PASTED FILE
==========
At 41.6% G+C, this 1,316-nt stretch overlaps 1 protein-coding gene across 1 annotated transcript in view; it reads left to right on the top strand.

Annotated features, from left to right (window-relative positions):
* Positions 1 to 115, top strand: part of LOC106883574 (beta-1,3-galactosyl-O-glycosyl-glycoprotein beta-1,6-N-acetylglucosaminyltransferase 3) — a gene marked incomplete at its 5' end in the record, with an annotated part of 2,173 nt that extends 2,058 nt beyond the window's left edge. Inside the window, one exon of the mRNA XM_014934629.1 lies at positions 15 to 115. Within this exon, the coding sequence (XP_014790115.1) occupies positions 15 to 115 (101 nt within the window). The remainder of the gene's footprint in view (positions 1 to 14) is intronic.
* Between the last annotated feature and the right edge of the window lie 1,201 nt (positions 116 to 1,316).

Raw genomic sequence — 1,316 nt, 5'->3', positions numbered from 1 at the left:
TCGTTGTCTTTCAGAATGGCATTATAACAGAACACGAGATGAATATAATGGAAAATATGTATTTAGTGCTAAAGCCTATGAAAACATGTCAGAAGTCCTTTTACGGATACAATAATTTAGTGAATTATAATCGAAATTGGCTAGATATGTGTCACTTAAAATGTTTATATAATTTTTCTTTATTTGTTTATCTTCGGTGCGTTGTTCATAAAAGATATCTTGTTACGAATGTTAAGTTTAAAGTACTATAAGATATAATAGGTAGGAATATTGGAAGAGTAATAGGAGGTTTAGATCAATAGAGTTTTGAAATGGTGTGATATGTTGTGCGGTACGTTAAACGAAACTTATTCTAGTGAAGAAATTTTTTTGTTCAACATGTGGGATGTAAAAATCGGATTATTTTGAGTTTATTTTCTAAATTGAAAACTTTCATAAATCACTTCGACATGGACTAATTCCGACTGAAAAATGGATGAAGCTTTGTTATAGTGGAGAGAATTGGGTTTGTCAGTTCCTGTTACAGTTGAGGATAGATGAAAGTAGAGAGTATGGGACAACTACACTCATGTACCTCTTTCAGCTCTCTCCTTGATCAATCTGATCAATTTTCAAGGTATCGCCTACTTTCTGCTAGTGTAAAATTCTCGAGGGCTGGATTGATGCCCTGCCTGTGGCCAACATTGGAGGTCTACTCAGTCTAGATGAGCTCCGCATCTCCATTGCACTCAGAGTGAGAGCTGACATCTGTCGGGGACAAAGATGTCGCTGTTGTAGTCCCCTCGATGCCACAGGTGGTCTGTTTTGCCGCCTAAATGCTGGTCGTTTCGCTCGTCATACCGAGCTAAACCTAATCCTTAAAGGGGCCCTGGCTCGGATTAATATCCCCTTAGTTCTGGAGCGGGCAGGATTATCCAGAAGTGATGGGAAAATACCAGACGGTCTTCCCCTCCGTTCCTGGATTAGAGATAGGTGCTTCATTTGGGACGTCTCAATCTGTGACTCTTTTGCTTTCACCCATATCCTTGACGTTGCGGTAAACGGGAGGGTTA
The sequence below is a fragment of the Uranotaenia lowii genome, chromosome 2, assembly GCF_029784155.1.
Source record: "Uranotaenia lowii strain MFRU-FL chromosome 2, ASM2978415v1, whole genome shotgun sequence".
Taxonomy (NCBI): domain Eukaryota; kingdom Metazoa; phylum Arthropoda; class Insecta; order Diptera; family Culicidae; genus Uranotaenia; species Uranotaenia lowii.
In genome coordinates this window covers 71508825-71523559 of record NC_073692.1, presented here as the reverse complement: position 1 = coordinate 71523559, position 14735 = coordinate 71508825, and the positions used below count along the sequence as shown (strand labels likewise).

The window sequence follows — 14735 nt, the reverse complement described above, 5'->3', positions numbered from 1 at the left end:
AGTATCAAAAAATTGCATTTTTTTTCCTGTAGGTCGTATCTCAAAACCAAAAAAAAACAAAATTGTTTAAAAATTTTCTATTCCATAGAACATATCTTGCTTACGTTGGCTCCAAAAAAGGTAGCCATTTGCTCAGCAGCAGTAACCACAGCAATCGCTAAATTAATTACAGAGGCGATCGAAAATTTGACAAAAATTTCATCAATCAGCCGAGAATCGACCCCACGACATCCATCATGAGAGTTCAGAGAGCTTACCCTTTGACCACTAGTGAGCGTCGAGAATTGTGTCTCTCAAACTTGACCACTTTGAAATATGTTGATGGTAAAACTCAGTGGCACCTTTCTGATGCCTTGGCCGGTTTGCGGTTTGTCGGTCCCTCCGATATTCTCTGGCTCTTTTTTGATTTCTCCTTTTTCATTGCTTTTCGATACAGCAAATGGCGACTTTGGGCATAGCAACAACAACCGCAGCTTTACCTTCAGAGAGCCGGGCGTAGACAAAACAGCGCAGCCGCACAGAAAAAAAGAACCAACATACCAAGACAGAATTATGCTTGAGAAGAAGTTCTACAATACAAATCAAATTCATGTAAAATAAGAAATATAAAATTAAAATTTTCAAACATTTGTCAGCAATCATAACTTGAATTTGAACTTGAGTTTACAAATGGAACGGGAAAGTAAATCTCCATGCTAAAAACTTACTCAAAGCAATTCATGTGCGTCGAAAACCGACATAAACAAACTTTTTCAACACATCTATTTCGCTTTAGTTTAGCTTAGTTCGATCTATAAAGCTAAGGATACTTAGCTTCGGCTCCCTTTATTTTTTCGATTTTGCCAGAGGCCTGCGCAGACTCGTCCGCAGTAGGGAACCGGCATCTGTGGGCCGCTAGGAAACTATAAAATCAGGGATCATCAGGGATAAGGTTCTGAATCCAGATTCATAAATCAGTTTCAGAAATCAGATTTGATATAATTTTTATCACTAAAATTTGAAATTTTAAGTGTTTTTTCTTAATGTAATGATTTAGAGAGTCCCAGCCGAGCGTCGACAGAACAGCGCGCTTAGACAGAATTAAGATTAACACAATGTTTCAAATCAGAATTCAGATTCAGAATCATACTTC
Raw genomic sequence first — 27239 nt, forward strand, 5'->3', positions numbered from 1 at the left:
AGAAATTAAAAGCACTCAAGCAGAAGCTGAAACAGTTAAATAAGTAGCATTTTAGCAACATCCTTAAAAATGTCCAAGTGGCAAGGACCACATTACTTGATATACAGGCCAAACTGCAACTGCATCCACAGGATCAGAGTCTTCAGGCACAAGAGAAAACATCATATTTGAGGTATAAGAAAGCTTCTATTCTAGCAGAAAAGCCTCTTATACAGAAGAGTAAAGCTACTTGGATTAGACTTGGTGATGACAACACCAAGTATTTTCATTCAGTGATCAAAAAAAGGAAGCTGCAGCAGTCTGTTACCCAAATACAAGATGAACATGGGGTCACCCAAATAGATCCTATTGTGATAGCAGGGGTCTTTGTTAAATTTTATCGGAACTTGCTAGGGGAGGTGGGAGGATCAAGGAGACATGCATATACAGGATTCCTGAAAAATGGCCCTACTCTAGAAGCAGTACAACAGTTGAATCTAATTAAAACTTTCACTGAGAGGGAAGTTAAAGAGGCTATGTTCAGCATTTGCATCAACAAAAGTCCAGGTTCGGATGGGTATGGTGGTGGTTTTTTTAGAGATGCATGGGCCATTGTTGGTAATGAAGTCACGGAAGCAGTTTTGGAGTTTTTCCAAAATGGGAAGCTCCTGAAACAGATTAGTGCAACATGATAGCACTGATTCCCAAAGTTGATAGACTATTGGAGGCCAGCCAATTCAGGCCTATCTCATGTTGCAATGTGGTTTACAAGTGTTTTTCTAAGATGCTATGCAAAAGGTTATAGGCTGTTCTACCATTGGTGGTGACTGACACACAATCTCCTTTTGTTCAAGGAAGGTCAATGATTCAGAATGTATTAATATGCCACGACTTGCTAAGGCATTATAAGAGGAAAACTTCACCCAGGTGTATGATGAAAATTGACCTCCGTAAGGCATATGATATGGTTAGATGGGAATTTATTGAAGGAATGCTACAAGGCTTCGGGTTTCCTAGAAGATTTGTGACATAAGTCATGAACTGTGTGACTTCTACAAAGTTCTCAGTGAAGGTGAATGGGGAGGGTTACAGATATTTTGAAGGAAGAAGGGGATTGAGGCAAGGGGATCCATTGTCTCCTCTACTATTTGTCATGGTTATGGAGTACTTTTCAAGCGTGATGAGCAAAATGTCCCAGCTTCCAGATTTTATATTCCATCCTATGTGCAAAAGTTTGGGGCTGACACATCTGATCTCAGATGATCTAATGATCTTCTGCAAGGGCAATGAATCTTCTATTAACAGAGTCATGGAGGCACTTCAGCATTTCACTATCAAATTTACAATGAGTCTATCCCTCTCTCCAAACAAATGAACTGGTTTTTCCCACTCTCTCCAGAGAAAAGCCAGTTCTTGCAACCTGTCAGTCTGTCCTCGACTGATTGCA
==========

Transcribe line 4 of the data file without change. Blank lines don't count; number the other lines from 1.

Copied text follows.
* Between the last annotated feature and the right edge of the window lie 1,201 nt (positions 116 to 1,316).